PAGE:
And Landale, who has quietly been one of the most productive and efficient big men in college basketball, led the way once again. He’s now averaging 22.4 points and 10.2 boards for a team that should get ranked in the top 25 this week. He’s very much in consideration for an All-American team now, and I’m not sure that would have been the case without that win on Thursday night.

THE ALL-‘THEY WERE GOOD, TOO’ TEAM

  • SHAKE MILTON, SMU: Milton played the best game of his career in the most important game of the season for the Mustangs, putting 33 points on 11-for-14 shooting and five assists on No. 7 Wichita State and Landry Shamet in a road win. He followed that up with 20 points, five boards and five assists in a win against Tulane.
  • JAMES PALMER, Nebraska: Palmer scored 24 points and hit a game-winning, buzzer-beating three against Illinois, following that up with 19 points, four boards and a pair of assists in a blowout win over No. 23 Michigan.
  • DEAN WADE, Kansas State: The Wildcats put themselves firmly in the NCAA tournament picture with a pair of wins over ranked teams this week, beating No. 4 Oklahoma and No. 24 TCU. Wade, in those two games, averaged 20.5 points, 6.5 boards and 6.5 assists with four steals and two blocks.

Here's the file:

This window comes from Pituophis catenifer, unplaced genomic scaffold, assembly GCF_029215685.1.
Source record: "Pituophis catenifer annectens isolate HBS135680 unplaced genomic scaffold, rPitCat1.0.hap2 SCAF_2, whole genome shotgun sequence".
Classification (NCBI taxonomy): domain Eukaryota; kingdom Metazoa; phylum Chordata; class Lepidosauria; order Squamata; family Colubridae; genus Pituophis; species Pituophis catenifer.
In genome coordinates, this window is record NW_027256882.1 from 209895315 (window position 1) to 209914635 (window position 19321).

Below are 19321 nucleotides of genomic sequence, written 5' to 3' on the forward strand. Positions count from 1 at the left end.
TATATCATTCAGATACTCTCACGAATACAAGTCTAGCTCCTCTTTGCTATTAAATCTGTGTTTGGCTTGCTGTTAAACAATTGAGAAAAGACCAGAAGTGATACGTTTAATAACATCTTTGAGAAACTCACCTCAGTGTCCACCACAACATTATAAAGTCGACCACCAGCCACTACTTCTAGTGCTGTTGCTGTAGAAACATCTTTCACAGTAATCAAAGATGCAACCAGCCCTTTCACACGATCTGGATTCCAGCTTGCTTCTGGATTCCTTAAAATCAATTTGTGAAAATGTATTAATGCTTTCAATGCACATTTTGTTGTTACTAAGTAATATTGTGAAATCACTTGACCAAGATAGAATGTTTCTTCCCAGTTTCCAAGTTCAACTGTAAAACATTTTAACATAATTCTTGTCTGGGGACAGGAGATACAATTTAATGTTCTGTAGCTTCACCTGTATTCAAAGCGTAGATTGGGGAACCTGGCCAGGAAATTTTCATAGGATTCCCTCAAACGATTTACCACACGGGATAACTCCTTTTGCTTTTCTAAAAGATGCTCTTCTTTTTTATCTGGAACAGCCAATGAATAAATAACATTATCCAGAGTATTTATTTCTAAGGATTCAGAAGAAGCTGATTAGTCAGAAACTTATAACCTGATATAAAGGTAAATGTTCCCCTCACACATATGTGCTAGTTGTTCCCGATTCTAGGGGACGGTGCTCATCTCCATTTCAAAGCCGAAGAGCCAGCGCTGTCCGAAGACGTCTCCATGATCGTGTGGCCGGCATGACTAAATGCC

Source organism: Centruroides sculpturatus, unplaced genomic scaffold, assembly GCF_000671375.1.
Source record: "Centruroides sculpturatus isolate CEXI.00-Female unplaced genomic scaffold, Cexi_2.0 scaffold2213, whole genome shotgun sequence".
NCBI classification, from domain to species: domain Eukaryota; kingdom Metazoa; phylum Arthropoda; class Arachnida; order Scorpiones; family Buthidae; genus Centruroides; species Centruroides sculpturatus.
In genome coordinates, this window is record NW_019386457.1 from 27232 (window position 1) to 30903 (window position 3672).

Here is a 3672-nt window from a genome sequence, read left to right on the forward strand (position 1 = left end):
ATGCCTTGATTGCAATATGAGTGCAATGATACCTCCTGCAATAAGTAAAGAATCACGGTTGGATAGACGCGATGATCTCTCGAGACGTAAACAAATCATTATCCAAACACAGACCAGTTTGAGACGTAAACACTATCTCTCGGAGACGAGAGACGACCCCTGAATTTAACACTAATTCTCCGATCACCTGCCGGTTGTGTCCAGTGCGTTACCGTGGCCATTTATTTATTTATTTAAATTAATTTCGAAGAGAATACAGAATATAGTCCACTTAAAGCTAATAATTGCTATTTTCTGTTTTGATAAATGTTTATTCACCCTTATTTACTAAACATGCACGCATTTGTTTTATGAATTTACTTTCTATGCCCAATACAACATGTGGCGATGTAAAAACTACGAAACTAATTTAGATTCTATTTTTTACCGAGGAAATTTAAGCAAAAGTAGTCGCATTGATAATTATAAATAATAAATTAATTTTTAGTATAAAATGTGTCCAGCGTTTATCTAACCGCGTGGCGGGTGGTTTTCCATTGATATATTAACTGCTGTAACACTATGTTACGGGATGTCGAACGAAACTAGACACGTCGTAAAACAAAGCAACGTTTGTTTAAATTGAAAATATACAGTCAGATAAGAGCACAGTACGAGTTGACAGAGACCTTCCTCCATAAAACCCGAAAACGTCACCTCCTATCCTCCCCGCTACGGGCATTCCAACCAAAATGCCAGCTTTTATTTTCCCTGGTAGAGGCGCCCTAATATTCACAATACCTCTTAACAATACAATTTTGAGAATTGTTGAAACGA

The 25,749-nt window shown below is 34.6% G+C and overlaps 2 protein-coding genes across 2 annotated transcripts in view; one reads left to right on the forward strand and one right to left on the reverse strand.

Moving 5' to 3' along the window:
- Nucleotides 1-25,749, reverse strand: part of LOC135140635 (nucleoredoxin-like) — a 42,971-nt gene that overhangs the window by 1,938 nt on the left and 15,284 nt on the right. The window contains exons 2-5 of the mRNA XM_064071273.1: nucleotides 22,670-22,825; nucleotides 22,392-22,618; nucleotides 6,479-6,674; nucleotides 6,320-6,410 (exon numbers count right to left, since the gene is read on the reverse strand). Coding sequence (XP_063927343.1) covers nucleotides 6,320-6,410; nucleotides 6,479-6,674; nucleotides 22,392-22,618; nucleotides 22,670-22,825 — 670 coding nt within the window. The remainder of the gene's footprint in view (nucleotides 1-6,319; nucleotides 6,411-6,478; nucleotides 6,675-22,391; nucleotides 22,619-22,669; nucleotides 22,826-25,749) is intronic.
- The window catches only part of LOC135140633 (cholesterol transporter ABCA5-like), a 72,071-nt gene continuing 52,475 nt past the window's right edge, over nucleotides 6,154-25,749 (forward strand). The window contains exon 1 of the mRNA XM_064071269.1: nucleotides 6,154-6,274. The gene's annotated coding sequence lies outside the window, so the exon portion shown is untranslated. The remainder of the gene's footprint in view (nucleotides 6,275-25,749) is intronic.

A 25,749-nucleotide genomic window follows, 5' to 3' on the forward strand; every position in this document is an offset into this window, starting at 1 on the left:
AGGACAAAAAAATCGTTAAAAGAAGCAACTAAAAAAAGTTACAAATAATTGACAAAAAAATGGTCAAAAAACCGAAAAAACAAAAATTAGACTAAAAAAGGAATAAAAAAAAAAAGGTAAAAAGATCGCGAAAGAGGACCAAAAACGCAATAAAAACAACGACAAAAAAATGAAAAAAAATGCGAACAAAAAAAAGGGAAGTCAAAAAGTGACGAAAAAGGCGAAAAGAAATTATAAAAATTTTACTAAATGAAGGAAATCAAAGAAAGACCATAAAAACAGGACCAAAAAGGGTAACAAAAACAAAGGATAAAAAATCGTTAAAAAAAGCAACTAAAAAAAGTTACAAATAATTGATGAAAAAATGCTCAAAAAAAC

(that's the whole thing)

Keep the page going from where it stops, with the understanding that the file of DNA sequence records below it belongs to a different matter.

• J.P. MACURA, Xavier: Macura scored 16 points on Wednesday night to help Xavier put away St. John’s before leading the Musketeers with 27 points and five boards in a 73-64 win at No. 19 Seton Hall. The Musketeers had lost their previous two games on the road.
  • PARKER JACKSON-CARTWRIGHT, Arizona: Jackson-Cartwright has gotten plenty of stick this season for his issues on the defensive end of the floor, and it’s not necessarily unfair. But in a game at Stanford with first place in the Pac-12 on the line, Jackson-Cartwright made two massive defensive plays down the stretch to help seal the win.

College Basketball Power Rankings: Kentucky drops out of the Top 25

Andy Lyons/Getty Images
Leave a comment

I’m not sure that this Kentucky season can be considered a worst-case scenario.

Kentucky fans have seen a worst-case scenario.

That came during the 2012-13 season, when a Wildcat team that was trending towards the back end of the top 25 lost their star center Nerlens Noel to a torn ACL in February, dooming them to the NIT, where they lost in the first round to Robert Morris.

That is a worst-case scenario, and barring something totally unforeseen, this Kentucky team is not going to turn into that Kentucky team.

This group looks much more like the team we saw the following year, the one that featured Julius Randle, James Young, the Harrison twins and Willie Cauley-Stein and entered the NCAA tournament as a No. 8 seed with a 24-10 record before making a run to the national title game. That team had plenty of talent, but they never quite gelled until March.